South African President Zuma is in serious trouble


South African President Jacob Zuma seems in deep trouble as parliament will start a vote of no confidence on 22 February. President Zuma mired in corruption charges throughout his presidency. He has survived 8 no- confidence votes in the Parliament. But this time it seems that he has lost the trust of some colleagues in the ruling ANC. He has a choice whether to resign or face the vote of no-confidence. It seems that his days at presidency are numbered.

President Zuma likely to lose the internal party struggle and will be forced out of the presidency. Zuma was widely popular when he took over the ruling ANC and presidency nearly a decade ago. He was respected as a veteran fighter who fought against apartheid regime under the leadership of Nelson Mandela. He considered Mandela as his mentor. The economic situation made him unpopular and corruption charges and allegations tarnished his image. The corruption has become a big issue in South Africa as ruling class has been enriching itself at the expense of masses.

In 2009, just two weeks before Zuma led the African National Congress to victory at the polls, the National Prosecuting Authority dropped an eight-year-old corruption case against him. Politically, however, that case never went away: The opposition vowed not to let the matter drop, and has since used it to illustrate its lack of faith in the president through eight (8) no-confidence votes in relation to his alleged corrupt acts before and during his presidency.

The ANC's parliamentary majority has allowed him to survive each of those votes, but the latest one, in August, gave him a lean margin of 198 to 177. Since Zuma was replaced as head of the ruling party in December, the ANC has turned against him, and a looming no-confidence vote scheduled for February 22 may succeed — if the ANC leadership doesn't convince him to step down first.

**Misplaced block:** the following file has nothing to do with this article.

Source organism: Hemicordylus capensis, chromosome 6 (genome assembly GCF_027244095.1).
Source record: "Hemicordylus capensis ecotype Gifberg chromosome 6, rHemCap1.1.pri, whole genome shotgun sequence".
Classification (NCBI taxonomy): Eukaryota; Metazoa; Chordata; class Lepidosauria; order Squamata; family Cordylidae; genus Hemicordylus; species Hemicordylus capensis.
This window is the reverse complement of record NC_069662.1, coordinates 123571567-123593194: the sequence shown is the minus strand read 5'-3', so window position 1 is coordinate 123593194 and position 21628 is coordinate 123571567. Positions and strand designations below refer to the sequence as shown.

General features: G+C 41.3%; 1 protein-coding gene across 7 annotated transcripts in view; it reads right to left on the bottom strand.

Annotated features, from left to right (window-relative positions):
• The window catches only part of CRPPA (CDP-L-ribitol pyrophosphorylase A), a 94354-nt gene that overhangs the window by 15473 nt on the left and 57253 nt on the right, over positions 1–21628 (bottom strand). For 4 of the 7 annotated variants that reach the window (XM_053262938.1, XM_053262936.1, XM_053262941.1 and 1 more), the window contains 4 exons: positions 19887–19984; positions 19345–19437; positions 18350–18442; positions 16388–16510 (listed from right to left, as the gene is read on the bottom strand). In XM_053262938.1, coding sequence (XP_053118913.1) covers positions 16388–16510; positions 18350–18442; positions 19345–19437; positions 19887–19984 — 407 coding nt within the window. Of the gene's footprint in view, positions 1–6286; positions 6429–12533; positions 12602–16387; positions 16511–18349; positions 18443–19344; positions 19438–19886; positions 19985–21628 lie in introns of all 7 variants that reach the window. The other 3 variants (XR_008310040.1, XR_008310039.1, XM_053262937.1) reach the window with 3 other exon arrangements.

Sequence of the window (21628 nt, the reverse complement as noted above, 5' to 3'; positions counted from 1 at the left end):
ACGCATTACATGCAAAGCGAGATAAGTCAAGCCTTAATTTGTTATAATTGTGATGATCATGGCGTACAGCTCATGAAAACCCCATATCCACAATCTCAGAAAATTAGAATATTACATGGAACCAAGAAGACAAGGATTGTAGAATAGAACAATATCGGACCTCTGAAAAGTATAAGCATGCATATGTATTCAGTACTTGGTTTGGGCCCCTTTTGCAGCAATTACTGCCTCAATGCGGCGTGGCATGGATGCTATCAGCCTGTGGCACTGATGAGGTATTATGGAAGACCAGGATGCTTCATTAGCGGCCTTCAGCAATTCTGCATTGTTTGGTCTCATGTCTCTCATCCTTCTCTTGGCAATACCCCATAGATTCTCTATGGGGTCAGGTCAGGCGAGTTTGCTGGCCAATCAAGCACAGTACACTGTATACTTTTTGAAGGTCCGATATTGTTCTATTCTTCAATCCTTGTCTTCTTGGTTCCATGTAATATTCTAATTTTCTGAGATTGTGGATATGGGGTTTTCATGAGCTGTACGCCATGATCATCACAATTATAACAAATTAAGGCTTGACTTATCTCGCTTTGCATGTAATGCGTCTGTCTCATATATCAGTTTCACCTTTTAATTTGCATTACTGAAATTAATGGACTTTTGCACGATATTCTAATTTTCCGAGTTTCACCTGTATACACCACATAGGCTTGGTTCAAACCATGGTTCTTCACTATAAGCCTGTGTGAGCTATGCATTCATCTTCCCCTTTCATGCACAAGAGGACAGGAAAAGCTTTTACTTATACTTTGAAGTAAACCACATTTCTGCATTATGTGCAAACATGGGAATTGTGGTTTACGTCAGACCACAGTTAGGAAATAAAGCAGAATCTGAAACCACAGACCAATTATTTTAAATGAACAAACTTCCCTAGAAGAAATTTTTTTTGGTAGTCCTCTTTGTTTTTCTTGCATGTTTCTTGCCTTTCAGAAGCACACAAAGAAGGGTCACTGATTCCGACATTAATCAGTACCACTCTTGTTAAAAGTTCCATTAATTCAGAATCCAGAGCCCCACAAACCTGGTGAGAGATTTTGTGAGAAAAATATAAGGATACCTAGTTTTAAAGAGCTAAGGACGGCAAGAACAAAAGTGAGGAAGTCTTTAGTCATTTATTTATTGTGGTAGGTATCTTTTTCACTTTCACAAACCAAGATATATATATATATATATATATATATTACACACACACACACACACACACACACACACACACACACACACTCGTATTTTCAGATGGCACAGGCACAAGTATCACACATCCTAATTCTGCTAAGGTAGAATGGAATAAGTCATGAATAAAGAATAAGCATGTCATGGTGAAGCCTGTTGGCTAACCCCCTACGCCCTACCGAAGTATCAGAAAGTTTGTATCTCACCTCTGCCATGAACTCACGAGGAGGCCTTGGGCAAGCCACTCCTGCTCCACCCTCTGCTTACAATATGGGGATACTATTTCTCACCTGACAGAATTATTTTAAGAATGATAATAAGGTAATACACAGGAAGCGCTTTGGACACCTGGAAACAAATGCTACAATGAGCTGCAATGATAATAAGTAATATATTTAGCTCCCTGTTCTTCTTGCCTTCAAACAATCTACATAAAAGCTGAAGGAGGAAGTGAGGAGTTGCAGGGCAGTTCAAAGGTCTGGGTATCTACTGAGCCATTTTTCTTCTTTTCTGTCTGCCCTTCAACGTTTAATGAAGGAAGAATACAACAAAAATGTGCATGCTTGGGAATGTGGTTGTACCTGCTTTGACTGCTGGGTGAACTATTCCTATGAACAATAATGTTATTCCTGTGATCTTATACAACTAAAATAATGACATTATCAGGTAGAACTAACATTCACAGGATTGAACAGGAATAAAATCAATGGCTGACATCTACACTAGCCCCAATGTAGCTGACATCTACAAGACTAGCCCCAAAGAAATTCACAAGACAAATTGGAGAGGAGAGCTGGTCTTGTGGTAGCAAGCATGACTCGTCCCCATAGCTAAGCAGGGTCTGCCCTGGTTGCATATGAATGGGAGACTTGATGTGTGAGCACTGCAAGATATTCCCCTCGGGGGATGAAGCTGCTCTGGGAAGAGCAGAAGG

Deputy President Cyril Ramaphosa, who took over as party leader when Zuma’s term expired, this week met privately with Zuma after a series of high-level party meetings that did not produce Zuma's resignation. Whenever he does leave office, the outgoing president is unlikely to enjoy a quiet retirement.

In recent months, the charges that were dropped nine years ago have threatened to resurface. Last year, the nation's Supreme Court upheld a High Court decision to reinstate the charges, which include 783 counts of corruption over a $2 billion arms deal in the late 1990s.

The future for President Zuma is indeed going to be rocky. It's highly unlikely that he'll be able to strike any sort of deal which will prevent the legal process from attacking him. ... This is going to be an expensive business for Jacob Zuma and, of course, the investigations going forward in the courts could potentially uncover even more wrongdoings, or alleged wrongdoings from the president."

But that, Zuma's detractors say, is not the only reason to remove him. South Africa faces general elections in 2019, when Zuma’s second term is scheduled to end. In recent municipal and national elections, the ruling party has steadily lost ground as Zuma's popularity has fallen.


In 2016 municipal polls, the party lost control of three major metropolitan areas. With just over a year before the national elections, ANC leaders are aware they need to act fast to keep voters backing the party that has, for so long, dominated national politics.

                                                         N&A news analysis

No comments

Powered by Blogger.